Innovator: Vivek Chaturvedi
Vocation: Zero-carbon footprint farmer
Location: Kanpur, Uttar Pradesh
There was a time when money was everything for our latest parinda, Vivek Chaturvedi. In fact, he spent a major chunk of life just trying to earn more and more money. To earn more returns, Vivek even invested in a piece of land a few years ago.
Sometimes after buying the plot of land, he got a chance to participate in a workshop on Jeevan Vidya (Life Lessons). At this workshop, Vivek saw new perspectives of looking at life — and that was a new start for him. Instead of focusing on money, he started focusing on the value of real thing, basic needs and non-materialistic things.
“When I was reflecting on these life lessons, I realised that all that money that I had earned, after which the entire mankind is running, is a mere figment of imagination,” says Vivek. “It’s just a medium through which we fulfill our wishes and needs. However, the real value is not in these currencies but in the things that we buy from these notes. Our basic needs are still the same — food, clothing and shelter — as they were centuries ago. The only difference is that we’ve associated these needs with money today.”
Vivek adds that in this race for materialistic things, we’re causing the death of non-materialistic things — the things that actually matter for our existence and basic needs.
“We’ve made our food poisonous and our water polluted. The air that was the source of our existence has today become the source of our destruction. And the reason for this is that we’ve made wealth and money the reality of our lives while the real needs have become mere objects to be used in our daily lives,” he adds.
When Vivek realised this hard truth, he started looking for solutions to undo what he had been doing until then. And he saw a solution in reconnecting and recreating a bond with the land. He started leaning towards agriculture; and understood that agriculture is no longer the same as it used to be some decades ago. Farmers, themselves, are so caught in the web of money today that they find it impossible to work without it.
The issue that caused most stress to him was that farmers were suffering losses despite working with seeds, which have the amazing power and potential to multiple into thousands. When Vivek was diving deeper into the issues of agriculture he learnt that farmers are dependent on markets for almost everything today. He has to spend money at almost every step of agriculture yet he doesn’t receive a reasonable price for his produce. In a situation like this, farmers are not even able to recover their input cost.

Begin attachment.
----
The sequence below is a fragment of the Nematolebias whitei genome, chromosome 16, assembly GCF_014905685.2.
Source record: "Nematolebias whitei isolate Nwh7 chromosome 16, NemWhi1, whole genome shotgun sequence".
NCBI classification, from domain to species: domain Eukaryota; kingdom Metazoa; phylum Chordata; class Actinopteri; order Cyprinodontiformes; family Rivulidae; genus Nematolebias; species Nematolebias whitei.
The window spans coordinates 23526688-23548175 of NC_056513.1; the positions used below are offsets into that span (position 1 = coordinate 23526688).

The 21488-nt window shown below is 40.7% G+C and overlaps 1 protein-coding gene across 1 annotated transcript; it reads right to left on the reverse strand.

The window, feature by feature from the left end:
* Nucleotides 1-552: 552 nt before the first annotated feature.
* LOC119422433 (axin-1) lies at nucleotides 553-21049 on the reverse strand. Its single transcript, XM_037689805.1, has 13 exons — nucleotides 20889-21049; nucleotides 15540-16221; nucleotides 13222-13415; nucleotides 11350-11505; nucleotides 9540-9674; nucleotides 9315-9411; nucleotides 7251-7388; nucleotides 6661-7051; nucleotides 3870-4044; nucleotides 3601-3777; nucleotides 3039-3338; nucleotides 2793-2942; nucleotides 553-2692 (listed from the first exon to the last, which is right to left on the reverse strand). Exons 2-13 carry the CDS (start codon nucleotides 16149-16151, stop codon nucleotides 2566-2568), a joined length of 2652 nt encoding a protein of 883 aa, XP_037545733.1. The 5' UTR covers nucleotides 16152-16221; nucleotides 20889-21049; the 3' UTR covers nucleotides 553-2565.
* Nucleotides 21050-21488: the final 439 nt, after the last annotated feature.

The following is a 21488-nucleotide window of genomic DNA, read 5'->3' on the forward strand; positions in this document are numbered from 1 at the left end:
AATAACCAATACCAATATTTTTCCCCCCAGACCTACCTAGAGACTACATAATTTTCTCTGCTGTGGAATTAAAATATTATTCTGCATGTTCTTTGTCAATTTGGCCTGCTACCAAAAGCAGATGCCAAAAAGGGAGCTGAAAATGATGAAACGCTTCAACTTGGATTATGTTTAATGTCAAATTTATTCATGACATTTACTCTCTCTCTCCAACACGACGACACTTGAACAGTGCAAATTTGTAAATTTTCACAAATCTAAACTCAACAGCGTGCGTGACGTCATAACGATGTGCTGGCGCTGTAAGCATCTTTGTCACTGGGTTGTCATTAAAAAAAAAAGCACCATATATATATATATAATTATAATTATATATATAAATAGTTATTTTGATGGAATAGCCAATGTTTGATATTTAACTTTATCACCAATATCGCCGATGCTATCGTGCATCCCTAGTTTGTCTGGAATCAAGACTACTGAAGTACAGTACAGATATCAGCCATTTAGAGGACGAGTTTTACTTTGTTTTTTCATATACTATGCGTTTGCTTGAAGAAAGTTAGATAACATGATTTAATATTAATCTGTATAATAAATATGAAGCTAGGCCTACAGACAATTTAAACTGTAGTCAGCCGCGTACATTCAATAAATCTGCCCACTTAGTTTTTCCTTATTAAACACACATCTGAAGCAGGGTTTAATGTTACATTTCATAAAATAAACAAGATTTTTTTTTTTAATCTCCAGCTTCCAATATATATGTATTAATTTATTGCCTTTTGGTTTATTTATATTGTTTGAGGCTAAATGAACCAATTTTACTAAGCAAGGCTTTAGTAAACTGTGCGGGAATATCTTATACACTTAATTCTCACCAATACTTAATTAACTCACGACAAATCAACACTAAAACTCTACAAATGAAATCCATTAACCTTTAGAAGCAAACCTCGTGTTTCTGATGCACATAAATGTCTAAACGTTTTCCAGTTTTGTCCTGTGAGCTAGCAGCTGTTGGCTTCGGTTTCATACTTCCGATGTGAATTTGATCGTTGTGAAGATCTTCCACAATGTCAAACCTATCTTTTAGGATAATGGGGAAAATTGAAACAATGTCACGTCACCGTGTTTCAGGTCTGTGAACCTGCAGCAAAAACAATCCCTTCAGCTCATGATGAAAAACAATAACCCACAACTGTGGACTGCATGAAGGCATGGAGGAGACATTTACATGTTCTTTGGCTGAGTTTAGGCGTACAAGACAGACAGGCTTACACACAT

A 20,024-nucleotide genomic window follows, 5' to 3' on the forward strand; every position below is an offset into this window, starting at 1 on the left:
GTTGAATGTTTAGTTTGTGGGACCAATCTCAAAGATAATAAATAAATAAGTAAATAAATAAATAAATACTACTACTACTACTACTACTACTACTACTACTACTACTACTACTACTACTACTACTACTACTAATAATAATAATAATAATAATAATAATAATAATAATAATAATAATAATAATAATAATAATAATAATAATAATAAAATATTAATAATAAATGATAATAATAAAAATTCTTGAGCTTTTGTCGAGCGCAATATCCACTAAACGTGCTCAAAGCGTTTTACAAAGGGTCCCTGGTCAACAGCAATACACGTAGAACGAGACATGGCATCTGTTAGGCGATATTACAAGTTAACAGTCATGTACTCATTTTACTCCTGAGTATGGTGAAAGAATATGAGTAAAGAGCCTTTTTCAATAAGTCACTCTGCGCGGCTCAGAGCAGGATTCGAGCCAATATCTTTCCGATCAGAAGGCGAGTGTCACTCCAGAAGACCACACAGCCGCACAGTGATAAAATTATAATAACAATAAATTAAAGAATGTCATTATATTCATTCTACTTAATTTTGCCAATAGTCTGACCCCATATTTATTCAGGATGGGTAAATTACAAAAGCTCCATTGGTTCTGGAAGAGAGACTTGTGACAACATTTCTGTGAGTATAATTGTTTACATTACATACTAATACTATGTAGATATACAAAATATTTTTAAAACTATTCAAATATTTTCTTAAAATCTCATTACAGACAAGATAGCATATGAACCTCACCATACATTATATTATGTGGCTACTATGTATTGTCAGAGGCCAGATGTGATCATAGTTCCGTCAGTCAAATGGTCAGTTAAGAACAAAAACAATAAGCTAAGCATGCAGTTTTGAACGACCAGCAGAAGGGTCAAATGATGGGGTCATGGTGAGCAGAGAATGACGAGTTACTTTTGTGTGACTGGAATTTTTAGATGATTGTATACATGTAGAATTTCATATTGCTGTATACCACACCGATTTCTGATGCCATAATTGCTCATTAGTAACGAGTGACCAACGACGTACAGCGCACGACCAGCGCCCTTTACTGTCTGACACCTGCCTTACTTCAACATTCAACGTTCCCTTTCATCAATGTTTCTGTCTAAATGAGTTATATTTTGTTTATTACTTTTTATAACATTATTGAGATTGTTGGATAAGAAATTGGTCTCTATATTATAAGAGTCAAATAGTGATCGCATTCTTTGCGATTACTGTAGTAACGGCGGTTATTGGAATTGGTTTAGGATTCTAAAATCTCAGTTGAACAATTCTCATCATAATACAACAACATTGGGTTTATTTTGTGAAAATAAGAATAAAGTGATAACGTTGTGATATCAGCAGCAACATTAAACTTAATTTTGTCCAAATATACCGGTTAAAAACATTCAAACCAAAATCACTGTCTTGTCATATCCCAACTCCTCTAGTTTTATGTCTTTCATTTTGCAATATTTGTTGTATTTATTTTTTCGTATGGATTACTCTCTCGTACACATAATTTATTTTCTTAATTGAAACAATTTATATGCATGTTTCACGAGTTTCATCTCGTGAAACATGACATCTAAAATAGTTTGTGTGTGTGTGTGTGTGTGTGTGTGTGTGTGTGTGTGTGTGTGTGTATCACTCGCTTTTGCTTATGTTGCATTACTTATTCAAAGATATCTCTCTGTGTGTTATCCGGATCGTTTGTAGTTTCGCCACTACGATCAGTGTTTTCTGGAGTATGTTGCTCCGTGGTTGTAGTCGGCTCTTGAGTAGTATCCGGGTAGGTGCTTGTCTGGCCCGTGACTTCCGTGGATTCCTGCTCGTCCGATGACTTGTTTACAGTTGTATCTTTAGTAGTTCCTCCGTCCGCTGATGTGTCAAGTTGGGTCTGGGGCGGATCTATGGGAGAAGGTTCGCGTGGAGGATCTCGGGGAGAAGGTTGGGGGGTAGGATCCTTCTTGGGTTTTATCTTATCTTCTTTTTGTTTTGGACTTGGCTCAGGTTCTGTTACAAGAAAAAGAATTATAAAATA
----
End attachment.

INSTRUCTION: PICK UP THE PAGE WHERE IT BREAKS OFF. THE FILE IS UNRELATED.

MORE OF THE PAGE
With this realisation, Vivek started looking for simple and intelligible options for farming. He began with increasing his self-reliance on seeds and compost. By utilising local seeds, he set up a pool of seeds for next year. For making compost, he started rearing cows and oxen. He used the excreta of the cattle for biogas; and its waste for manure. When he could no longer manage plowing, irrigation and harvesting on his own, he deployed the oxen in plowing.
“Do you know two rounds of oxen plowing is equal to five rounds of tractor plowing?”, Vivek says, adding that tractor often even kills the worms and microbes that live in soil, thus affecting the crop harvest.
For the process of irrigation, Vivek set up an oxen-powered water pump. Next, he used oxen-powered threshers and mowers that eliminated the use of any external machinery and yet increased the potential of farmers by at least two times.
“After taking all these initiatives, I wanted to introduce a measure and process by which farmers could become self-reliant in the areas of electricity and fuel too. I tried a few experiments for this. We innovated a gasifier that utilised straw in a village to produce electricity. To become self-reliant and self-dependent for petrol and diesel, we utilised the liquid waste from jaggery machines, which is frequently used for making alcohol as well. You can even use this fuel in vehicles if you make minor modifications to them,” says Vivek.
Right now, the experiment is in its preliminary stage but Vivek is confident he’ll soon achieve success in it. He is also working on an innovation that will allow farmers to get the maximum harvest by using minimum seeds.
Vivek believes that the day is not far when everyone will be forced to return to their roots and adopt farming because “we can’t eat, wear or drink money”.
“We have very limited resources left. Therefore, by returning to innovative techniques and traditional knowledge, we will not only increase the self-reliance of villages and farmers but also lead to optimal utilisation of available resources,” he says.